This week takes a look at your personal office space and how to best organize it to ensure it isn’t harmful to your health. Even though the author walks us through her thought patterns as to why this is important, writing it out makes it appear that she has a great flair for the dramatic. Her claims are that bad office spaces could be harmful to your health, in that they could cause frequent colds, flu, sinus problems, not to mention how it could drain your energy.
Sigh. Let’s take this one at a time. There are no links to her statements, so they must be considered opinions.
A cold is a virus. Poor lighting is not going to bring this on.
The flu is also a virus that can lead to bacterial infections. Your cluttered desk is not going to give you the flu unless the virus is already there in the first place.
Sinus problems are usually allergy related, AND a cluttered desk may very well bring this about especially if you are allergic to dust, or dust mites. In which case, a good spring cleaning done regularly will surely put you ahead of the curve, but just looking at the mess isn’t going to bring about a sinus infection.
Poor lighting CAN cause depression or even bring about migraines, but if you are not the ones in charge of paying for the electrical maintenance of your business abodes, then your only choice is to find a different job or become self-employed. These are not always viable options for most people, in which case, buying stock in pharmaceutical companies may be beneficial, perhaps not to your health but at least to your financial statements. If you are going to be sick, you may as well have some money coming in while you are down and out.
The problem for many of us is that we are not self-employed and are not able to have complete control over our working environments, in which case, the only thing we can control is our own little corners of the world in which we call home.
I admit, this chapter left me at a standstill as I am not self-employed and I do not have an office. But when I reread the chapter parameters again, it sank in that this was more about keeping healthy then it was about getting organized. The reason to tidy up was all about self-care, and less about business ownership, and then it was pointed out to me that even if I don’t have those things under my control, I do have my own little corner of the world where I do my hobbies, and my writing, and other types of family business.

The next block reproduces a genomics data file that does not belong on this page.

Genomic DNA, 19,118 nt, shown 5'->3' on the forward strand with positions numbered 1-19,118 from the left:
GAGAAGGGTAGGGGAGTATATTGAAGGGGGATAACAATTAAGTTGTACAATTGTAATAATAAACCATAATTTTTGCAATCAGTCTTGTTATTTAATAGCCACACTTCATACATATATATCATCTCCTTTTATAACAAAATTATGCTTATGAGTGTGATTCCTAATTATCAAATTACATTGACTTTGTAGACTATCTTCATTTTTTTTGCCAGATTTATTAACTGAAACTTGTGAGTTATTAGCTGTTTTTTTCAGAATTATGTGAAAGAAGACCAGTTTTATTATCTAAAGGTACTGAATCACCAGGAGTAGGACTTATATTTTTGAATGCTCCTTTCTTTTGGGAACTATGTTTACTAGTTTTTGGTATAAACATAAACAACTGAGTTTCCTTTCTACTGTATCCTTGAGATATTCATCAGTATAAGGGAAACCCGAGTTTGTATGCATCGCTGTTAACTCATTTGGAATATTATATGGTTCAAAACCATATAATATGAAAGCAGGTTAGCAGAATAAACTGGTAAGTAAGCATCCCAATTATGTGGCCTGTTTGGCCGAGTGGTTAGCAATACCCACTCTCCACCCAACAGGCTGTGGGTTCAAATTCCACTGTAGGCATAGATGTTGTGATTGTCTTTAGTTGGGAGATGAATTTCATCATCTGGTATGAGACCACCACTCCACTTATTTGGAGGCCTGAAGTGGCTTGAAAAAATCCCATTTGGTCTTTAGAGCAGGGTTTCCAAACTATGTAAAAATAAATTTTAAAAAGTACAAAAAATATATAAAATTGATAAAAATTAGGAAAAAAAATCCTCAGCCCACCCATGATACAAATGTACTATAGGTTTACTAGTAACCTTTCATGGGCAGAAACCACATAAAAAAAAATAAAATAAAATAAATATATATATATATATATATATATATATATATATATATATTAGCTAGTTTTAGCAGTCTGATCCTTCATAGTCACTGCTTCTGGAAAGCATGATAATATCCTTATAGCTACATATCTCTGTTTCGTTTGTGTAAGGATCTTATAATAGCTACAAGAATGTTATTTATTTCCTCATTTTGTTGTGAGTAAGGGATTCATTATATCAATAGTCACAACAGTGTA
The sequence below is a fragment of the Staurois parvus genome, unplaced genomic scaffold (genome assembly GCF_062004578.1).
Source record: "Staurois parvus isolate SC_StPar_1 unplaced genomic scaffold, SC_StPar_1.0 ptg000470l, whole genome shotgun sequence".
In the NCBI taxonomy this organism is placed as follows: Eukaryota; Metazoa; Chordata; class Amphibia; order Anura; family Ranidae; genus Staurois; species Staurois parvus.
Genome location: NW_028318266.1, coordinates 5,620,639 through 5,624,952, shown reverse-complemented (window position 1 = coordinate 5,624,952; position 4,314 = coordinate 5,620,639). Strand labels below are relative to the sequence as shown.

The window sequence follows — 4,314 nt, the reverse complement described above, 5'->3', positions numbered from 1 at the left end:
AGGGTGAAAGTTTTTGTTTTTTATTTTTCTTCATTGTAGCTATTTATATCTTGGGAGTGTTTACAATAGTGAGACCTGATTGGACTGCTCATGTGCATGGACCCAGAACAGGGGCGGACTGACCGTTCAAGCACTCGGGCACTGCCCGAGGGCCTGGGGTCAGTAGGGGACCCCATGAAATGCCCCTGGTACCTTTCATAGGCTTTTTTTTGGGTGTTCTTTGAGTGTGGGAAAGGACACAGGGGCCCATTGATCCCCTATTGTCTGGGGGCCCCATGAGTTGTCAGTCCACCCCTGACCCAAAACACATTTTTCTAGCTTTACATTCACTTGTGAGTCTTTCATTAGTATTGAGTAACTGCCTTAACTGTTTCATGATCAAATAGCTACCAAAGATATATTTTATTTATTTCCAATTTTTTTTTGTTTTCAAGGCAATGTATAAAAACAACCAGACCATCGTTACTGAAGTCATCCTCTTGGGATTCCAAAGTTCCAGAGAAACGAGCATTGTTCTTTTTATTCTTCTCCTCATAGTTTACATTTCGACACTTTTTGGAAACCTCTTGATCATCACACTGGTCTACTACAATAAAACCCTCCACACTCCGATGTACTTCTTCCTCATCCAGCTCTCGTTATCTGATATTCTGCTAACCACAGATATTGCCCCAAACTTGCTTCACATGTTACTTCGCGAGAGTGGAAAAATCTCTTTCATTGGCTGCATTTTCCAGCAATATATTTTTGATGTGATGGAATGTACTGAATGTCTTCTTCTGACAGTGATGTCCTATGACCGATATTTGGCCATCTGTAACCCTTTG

For me, this space is mostly my kitchen table. Having four people living with widely varying schedules, my family is rarely together enough to enjoy meals as we once did long ago. In light of that, I claimed our kitchen/dining table as my own personal craft/hobby/writing space. This can be considered MY office. My tiny table only measures a scant 2.5 feet by 2.5 feet. [Small. I know. But we have managed for quite some time with this. Apartment living is done in feet and inches and somehow you manage] So, even though my office space is little, it holds a great deal of supplies necessary for making great art. And like most creatives, there is very little order to it. I do not think it is the leading cause of health issues but it could stand a little freshening up.
The first step in gaining control of this area of my life is to just start. I will clear out any unnecessary supplies for current projects being worked on and neatly store them away. I will only keep one project on table at any given time and make a space for all other supplies to be kept in an organized fashion.
As a renter, I cannot control the lighting, but I can control the view.
This week’s take action challenge:
The three things I will do to improve my office are:
1 clear table
2 only one project at a time
3 store art supplies in better system
If this will get me closer to my goal of self-improvement, then I am all for it. And if it keeps me healthy, all the better.